– Restaurants – While the Crystal Dining Room Restaurant of the Crescent, generally speaking, looks much the same as it did in 1997; the bills of fare have been ever-changing to meet the trending tastes of hotel guests, visitors and local customers.  Up on the fourth floor, that restaurant has also morphed from basically a cocktail lounge to a “Dr. Baker” themed eatery to today’s highly popular SkyBar Gourmet Pizza with its canopy-covered alfresco seating affording one of the best panoramic views of the surrounding hills-n-hollers which includes the Christ of the Ozarks statue.  Downtown Eureka had the Balcony Bar & Restaurant in ’97 but such enhancements as the canvas canopies, cold-weather curtains, overhead heaters for winter and mist sprayers for summer, and most recently the construction of the Copper Bar overlooking Basin Spring Park have converted it into a “must visit” for a nibble and a sip.  In the last two decades, the Basin Park Hotel has also been home to other food and beverage experiments such as a coffee and bakery cave bistro with its War Eagle Mill gift shop, as well as a downtown deli.

– Spas – As mentioned, the Roenigks gave birth to the Crescent’s New Moon Spa.  However, this one-room experiment has grown to include a full salon.  It is worth noting that during the construction of the salon, Marty made sure the original duck bowling lanes used by the Crescent College and Conservatory for Young Women were restored to become the focal point of the salon’s new floor.  The New Moon has also added an exquisite Bridal Studio where brides and her bridesmaids can get dressed, have makeup applied, and up-dos created in a private setting.  A spa has also been added to the Basin Park Hotel.  What started as the Serenity Spa with its one massage room has grown into Spa1905 that now occupies nearly the hotel’s entire second floor and includes overnight spa rooms for girlfriend getaways.  Connected by one step outside, sits the spa’s sundeck with its popular hot tub.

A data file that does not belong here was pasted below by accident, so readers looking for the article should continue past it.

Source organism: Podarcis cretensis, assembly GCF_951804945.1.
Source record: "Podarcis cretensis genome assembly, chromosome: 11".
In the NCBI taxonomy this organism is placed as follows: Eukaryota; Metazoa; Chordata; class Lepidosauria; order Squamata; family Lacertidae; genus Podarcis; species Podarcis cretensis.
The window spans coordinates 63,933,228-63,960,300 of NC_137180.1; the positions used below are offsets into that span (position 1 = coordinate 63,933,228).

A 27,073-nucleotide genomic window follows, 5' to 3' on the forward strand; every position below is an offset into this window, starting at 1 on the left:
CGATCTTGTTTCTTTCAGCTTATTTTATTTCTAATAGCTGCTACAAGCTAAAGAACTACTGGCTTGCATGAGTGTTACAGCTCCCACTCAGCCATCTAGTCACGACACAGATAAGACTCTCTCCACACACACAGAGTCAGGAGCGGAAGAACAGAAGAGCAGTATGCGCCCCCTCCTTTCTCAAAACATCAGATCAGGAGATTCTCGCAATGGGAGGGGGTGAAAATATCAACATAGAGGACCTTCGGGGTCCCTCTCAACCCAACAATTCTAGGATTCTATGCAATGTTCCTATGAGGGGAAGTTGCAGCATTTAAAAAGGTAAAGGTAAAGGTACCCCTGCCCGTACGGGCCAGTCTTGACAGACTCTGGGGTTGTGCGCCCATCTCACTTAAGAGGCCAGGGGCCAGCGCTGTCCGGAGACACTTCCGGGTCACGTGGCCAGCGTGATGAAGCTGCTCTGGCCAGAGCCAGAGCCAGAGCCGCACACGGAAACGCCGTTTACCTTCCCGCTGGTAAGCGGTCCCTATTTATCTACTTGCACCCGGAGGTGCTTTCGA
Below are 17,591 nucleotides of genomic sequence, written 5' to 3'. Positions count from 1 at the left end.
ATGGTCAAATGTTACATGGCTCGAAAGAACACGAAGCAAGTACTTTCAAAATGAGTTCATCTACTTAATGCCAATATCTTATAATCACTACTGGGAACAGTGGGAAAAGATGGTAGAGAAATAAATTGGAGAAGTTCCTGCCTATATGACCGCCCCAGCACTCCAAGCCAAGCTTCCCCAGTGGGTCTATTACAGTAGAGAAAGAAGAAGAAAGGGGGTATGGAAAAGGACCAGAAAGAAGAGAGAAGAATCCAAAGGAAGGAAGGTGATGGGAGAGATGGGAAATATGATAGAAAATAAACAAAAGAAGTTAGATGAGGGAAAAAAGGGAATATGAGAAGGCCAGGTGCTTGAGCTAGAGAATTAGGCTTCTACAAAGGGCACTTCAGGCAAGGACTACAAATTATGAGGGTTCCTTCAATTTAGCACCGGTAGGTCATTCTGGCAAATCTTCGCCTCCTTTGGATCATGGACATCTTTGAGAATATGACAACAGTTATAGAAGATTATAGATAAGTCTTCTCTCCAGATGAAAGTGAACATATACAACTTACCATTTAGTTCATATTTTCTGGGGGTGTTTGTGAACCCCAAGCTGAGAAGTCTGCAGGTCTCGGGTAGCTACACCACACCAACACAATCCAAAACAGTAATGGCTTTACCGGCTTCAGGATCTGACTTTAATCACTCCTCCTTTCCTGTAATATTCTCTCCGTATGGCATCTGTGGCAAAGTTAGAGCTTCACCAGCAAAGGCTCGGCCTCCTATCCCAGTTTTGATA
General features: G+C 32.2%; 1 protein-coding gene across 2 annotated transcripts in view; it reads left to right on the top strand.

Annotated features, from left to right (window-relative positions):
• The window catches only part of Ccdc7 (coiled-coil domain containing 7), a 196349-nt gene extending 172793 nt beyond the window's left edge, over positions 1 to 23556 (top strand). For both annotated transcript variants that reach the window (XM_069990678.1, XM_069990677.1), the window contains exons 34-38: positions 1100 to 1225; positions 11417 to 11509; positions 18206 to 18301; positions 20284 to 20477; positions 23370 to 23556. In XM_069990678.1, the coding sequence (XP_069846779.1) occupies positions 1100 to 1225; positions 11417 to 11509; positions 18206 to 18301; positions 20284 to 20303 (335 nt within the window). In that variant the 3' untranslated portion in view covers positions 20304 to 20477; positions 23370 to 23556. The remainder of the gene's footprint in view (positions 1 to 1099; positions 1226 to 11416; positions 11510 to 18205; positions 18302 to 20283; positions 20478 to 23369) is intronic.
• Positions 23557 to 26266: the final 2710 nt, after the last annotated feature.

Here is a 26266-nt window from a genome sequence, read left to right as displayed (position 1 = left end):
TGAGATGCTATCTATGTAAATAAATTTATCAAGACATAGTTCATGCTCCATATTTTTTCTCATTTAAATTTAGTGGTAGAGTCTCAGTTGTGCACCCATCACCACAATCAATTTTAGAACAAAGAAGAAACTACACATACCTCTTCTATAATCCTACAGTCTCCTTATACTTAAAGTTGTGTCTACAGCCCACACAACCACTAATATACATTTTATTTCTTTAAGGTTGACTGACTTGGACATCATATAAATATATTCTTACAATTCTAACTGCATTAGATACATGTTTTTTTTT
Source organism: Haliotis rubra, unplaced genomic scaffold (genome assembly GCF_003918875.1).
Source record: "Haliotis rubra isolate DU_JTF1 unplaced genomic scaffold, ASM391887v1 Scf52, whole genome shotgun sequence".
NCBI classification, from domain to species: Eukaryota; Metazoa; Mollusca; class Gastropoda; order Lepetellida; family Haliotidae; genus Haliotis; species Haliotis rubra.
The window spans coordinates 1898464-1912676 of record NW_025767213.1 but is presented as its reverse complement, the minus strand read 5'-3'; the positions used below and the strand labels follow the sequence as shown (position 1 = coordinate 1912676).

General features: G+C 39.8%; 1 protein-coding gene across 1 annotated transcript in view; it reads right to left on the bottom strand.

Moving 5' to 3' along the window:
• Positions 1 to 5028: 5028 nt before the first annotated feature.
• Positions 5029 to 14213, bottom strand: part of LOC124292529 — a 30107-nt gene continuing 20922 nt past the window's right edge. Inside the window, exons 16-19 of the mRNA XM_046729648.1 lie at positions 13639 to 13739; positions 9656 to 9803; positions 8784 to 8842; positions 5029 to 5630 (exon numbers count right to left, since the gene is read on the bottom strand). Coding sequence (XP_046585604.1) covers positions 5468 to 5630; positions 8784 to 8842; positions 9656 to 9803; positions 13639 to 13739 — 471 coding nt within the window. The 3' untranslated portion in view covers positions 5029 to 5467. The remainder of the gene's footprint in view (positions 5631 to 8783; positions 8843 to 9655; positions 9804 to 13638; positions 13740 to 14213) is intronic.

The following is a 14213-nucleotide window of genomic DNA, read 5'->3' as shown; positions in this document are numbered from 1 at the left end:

– Miscellaneous – The Roenigks preservation efforts since moving to Eureka have included:  the purchase and restoration of War Eagle Mill, and -what is now- the 1901 Gavioli Chapel; restoration assistance to the Writers Colony at Dairy Hollow House and its 505 Spring Street House; purchase of 1,200 prime, pristine acres of land adjacent to the Buffalo River National Park then donated to the Nature Conservancy; the construction of four E. Fay Jones-style cottages carefully placed amid the standing trees on the Crescent’s mountaintop acreage; efforts to redevelop Eureka’s 63 historic springs; and championed the total refurbishing of The Aud, the city’s municipal auditorium, by going to Washington, D.C. to lobby for and then secure for the city a “Save America’s Treasures” matching grant.  Their philanthropy has been overwhelming with such organizations as the Writers Colony, Main Stage, Eureka Springs School of the Arts, Carroll County Carnegie Library, Opera In The Ozarks, Eureka Gras, Eureka Springs Trails, University of Arkansas School of Hospitality and Innovation, and a number of other arts, tourism, and preservation entities.

– Numbers – Twenty years ago, the hotels had approximately 30 employees.  That number has grown to more than 240 during peak season making the properties the largest employer in Eureka Springs.  Revenues have grown from less than $1 million during the first year of operation to an excess of $11 million in 2016.  The economic impact both hotels have had on the local and state economies are, conservatively stated, astronomical.  For example, local and state taxes alone collected in 2016 were in excess of $1.3 million.  Total investment in the two hotels during the past twenty years is nearing the $10 million mark.